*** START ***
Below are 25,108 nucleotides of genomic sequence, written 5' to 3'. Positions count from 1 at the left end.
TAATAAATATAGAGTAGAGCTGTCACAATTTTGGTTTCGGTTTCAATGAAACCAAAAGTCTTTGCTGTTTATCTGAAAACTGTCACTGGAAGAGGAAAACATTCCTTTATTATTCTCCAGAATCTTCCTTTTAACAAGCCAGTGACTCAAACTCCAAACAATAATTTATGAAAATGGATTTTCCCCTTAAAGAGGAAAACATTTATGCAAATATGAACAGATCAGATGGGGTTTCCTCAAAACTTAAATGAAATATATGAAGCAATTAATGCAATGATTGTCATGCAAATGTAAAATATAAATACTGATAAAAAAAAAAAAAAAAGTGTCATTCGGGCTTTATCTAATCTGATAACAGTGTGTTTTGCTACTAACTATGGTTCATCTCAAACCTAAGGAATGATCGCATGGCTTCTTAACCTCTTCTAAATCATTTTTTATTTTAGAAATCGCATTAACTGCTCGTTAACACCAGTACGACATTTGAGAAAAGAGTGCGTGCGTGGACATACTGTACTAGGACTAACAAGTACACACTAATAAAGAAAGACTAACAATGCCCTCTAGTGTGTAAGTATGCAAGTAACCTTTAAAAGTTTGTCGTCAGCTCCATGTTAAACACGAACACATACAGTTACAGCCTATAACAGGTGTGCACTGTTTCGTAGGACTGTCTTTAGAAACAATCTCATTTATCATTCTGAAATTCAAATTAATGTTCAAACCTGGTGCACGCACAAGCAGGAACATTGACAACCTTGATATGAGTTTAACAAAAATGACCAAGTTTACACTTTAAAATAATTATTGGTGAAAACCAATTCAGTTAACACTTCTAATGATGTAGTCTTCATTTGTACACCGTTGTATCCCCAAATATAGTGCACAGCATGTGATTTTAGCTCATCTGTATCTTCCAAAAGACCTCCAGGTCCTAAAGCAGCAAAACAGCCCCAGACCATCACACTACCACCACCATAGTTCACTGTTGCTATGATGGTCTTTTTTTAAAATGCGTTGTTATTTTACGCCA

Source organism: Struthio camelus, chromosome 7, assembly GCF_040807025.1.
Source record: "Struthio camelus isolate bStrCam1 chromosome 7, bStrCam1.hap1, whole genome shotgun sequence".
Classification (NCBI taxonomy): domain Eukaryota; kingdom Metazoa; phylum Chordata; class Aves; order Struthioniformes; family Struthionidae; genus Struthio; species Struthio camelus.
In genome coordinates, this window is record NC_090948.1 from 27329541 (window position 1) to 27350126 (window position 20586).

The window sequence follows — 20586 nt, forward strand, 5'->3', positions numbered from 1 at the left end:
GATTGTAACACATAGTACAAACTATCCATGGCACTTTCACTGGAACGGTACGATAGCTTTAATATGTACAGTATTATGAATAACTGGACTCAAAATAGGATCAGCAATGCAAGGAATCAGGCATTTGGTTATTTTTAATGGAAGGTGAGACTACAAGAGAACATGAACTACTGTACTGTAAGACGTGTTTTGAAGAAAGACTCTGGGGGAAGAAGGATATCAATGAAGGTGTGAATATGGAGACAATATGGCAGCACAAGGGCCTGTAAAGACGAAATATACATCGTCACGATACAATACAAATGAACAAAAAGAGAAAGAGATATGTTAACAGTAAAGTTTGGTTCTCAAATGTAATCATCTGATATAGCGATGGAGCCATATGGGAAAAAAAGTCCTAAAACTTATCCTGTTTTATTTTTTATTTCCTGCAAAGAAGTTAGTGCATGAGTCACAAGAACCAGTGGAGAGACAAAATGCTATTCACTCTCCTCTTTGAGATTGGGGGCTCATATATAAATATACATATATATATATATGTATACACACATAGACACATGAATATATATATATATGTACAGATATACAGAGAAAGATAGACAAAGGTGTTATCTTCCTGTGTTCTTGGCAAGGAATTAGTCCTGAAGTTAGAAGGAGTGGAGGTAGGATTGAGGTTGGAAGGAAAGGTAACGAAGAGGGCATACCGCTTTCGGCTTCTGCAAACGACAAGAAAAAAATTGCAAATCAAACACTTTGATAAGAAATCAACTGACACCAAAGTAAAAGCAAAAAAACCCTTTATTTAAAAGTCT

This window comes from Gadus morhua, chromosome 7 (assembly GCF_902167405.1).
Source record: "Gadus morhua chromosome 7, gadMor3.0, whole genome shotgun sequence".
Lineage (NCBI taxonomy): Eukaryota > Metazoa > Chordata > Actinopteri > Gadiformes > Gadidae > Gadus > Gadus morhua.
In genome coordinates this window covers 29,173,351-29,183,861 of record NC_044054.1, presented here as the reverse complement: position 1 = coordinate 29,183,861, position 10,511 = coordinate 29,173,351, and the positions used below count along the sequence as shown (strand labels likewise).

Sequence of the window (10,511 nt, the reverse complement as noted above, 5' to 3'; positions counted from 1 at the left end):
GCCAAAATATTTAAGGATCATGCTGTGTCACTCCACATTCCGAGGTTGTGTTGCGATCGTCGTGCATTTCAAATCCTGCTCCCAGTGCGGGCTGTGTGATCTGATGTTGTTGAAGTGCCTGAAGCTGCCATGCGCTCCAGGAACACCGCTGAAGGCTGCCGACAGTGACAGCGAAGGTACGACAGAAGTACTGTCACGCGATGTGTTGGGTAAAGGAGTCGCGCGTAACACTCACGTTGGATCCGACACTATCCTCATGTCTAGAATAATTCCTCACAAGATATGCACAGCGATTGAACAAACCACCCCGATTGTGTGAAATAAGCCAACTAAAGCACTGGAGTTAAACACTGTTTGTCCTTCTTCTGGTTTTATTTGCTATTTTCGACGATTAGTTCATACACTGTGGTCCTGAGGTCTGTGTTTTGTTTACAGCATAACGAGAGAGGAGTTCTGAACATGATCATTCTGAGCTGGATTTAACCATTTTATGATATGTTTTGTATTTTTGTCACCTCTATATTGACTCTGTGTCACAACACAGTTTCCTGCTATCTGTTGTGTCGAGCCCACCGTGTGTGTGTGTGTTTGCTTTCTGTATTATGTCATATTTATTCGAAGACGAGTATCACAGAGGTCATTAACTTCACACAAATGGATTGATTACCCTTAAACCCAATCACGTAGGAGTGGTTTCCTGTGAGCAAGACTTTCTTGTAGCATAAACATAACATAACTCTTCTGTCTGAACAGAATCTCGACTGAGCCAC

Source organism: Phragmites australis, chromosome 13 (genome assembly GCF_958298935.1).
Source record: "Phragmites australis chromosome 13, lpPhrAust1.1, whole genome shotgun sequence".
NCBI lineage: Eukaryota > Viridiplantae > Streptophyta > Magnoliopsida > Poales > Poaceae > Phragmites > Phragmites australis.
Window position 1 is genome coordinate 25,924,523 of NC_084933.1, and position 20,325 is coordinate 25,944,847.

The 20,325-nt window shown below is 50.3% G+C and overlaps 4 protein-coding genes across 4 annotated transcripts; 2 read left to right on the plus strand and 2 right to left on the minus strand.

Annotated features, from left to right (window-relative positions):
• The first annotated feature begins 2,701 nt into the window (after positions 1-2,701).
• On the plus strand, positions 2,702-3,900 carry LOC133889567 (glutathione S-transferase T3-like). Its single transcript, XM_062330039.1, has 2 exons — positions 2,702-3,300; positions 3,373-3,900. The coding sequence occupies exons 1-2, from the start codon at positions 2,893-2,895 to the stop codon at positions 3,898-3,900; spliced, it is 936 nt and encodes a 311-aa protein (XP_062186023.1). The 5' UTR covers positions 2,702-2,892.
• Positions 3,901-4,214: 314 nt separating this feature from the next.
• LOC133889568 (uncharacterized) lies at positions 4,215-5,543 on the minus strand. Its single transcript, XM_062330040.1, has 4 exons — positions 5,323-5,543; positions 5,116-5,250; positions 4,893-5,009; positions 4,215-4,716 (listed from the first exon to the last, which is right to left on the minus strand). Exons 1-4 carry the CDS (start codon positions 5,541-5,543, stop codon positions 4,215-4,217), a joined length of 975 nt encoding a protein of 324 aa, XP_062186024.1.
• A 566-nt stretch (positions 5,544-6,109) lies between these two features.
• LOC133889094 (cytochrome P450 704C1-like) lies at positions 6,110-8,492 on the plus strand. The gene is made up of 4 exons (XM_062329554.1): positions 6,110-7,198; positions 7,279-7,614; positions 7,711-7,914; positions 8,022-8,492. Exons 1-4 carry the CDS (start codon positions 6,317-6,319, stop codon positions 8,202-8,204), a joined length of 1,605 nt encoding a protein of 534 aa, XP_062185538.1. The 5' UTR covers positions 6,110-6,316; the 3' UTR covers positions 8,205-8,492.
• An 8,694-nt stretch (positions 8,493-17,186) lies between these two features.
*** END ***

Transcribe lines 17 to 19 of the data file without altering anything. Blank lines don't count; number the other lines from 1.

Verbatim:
NCBI lineage: Eukaryota > Viridiplantae > Streptophyta > Magnoliopsida > Poales > Poaceae > Phragmites > Phragmites australis.
Window position 1 is genome coordinate 25,924,523 of NC_084933.1, and position 20,325 is coordinate 25,944,847.

The 20,325-nt window shown below is 50.3% G+C and overlaps 4 protein-coding genes across 4 annotated transcripts; 2 read left to right on the plus strand and 2 right to left on the minus strand.